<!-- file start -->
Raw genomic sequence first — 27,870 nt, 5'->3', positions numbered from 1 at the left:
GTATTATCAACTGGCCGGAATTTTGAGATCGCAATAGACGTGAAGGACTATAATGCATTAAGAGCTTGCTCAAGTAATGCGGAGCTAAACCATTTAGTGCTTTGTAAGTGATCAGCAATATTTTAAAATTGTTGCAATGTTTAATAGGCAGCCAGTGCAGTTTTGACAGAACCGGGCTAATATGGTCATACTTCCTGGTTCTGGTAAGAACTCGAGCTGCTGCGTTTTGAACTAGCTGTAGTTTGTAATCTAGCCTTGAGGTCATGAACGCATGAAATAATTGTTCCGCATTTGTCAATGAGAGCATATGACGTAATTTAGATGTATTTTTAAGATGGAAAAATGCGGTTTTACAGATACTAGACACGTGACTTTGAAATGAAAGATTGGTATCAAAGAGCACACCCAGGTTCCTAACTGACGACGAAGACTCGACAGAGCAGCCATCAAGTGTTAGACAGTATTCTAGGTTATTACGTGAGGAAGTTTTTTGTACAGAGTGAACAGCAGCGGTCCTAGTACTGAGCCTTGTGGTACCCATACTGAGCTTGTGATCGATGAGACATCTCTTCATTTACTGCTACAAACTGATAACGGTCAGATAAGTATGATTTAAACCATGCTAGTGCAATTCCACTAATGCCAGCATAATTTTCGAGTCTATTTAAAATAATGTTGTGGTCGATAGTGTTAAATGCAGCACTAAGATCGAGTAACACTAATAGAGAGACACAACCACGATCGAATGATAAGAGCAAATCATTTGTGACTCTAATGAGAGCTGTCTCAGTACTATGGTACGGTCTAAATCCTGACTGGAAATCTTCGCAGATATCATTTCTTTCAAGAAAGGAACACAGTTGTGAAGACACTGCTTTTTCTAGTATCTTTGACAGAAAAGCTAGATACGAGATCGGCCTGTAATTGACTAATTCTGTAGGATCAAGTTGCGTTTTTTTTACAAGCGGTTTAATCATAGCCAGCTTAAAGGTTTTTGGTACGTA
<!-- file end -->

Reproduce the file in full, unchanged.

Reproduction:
Raw genomic sequence first — 27,870 nt, 5'->3', positions numbered from 1 at the left:
GTATTATCAACTGGCCGGAATTTTGAGATCGCAATAGACGTGAAGGACTATAATGCATTAAGAGCTTGCTCAAGTAATGCGGAGCTAAACCATTTAGTGCTTTGTAAGTGATCAGCAATATTTTAAAATTGTTGCAATGTTTAATAGGCAGCCAGTGCAGTTTTGACAGAACCGGGCTAATATGGTCATACTTCCTGGTTCTGGTAAGAACTCGAGCTGCTGCGTTTTGAACTAGCTGTAGTTTGTAATCTAGCCTTGAGGTCATGAACGCATGAAATAATTGTTCCGCATTTGTCAATGAGAGCATATGACGTAATTTAGATGTATTTTTAAGATGGAAAAATGCGGTTTTACAGATACTAGACACGTGACTTTGAAATGAAAGATTGGTATCAAAGAGCACACCCAGGTTCCTAACTGACGACGAAGACTCGACAGAGCAGCCATCAAGTGTTAGACAGTATTCTAGGTTATTACGTGAGGAAGTTTTTTGTACAGAGTGAACAGCAGCGGTCCTAGTACTGAGCCTTGTGGTACCCATACTGAGCTTGTGATCGATGAGACATCTCTTCATTTACTGCTACAAACTGATAACGGTCAGATAAGTATGATTTAAACCATGCTAGTGCAATTCCACTAATGCCAGCATAATTTTCGAGTCTATTTAAAATAATGTTGTGGTCGATAGTGTTAAATGCAGCACTAAGATCGAGTAACACTAATAGAGAGACACAACCACGATCGAATGATAAGAGCAAATCATTTGTGACTCTAATGAGAGCTGTCTCAGTACTATGGTACGGTCTAAATCCTGACTGGAAATCTTCGCAGATATCATTTCTTTCAAGAAAGGAACACAGTTGTGAAGACACTGCTTTTTCTAGTATCTTTGACAGAAAAGCTAGATACGAGATCGGCCTGTAATTGACTAATTCTGTAGGATCAAGTTGCGTTTTTTTTACAAGCGGTTTAATCATAGCCAGCTTAAAGGTTTTTGGTACGTA